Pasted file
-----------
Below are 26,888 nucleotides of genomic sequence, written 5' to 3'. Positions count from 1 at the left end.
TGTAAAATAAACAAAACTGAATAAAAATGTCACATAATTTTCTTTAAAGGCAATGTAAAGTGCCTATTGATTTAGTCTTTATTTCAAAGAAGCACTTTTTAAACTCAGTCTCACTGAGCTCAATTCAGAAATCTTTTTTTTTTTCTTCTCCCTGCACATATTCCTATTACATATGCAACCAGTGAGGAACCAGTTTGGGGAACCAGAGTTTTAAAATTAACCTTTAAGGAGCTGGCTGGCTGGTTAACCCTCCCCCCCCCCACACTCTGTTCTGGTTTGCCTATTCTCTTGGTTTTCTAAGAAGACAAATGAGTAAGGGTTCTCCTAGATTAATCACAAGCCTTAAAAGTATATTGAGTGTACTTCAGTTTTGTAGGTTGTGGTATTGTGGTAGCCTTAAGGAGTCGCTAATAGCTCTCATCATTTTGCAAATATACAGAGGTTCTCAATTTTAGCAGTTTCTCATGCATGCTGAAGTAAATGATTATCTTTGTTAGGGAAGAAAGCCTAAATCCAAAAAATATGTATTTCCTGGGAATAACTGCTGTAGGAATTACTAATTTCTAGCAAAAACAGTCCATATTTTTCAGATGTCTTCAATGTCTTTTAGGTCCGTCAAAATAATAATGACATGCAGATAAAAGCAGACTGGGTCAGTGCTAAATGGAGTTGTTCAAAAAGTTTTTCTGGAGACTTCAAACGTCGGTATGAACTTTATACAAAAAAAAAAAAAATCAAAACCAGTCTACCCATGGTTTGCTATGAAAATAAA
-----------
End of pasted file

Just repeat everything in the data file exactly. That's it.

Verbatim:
Below are 26,888 nucleotides of genomic sequence, written 5' to 3'. Positions count from 1 at the left end.
TGTAAAATAAACAAAACTGAATAAAAATGTCACATAATTTTCTTTAAAGGCAATGTAAAGTGCCTATTGATTTAGTCTTTATTTCAAAGAAGCACTTTTTAAACTCAGTCTCACTGAGCTCAATTCAGAAATCTTTTTTTTTTTCTTCTCCCTGCACATATTCCTATTACATATGCAACCAGTGAGGAACCAGTTTGGGGAACCAGAGTTTTAAAATTAACCTTTAAGGAGCTGGCTGGCTGGTTAACCCTCCCCCCCCCCACACTCTGTTCTGGTTTGCCTATTCTCTTGGTTTTCTAAGAAGACAAATGAGTAAGGGTTCTCCTAGATTAATCACAAGCCTTAAAAGTATATTGAGTGTACTTCAGTTTTGTAGGTTGTGGTATTGTGGTAGCCTTAAGGAGTCGCTAATAGCTCTCATCATTTTGCAAATATACAGAGGTTCTCAATTTTAGCAGTTTCTCATGCATGCTGAAGTAAATGATTATCTTTGTTAGGGAAGAAAGCCTAAATCCAAAAAATATGTATTTCCTGGGAATAACTGCTGTAGGAATTACTAATTTCTAGCAAAAACAGTCCATATTTTTCAGATGTCTTCAATGTCTTTTAGGTCCGTCAAAATAATAATGACATGCAGATAAAAGCAGACTGGGTCAGTGCTAAATGGAGTTGTTCAAAAAGTTTTTCTGGAGACTTCAAACGTCGGTATGAACTTTATACAAAAAAAAAAAAAATCAAAACCAGTCTACCCATGGTTTGCTATGAAAATAAA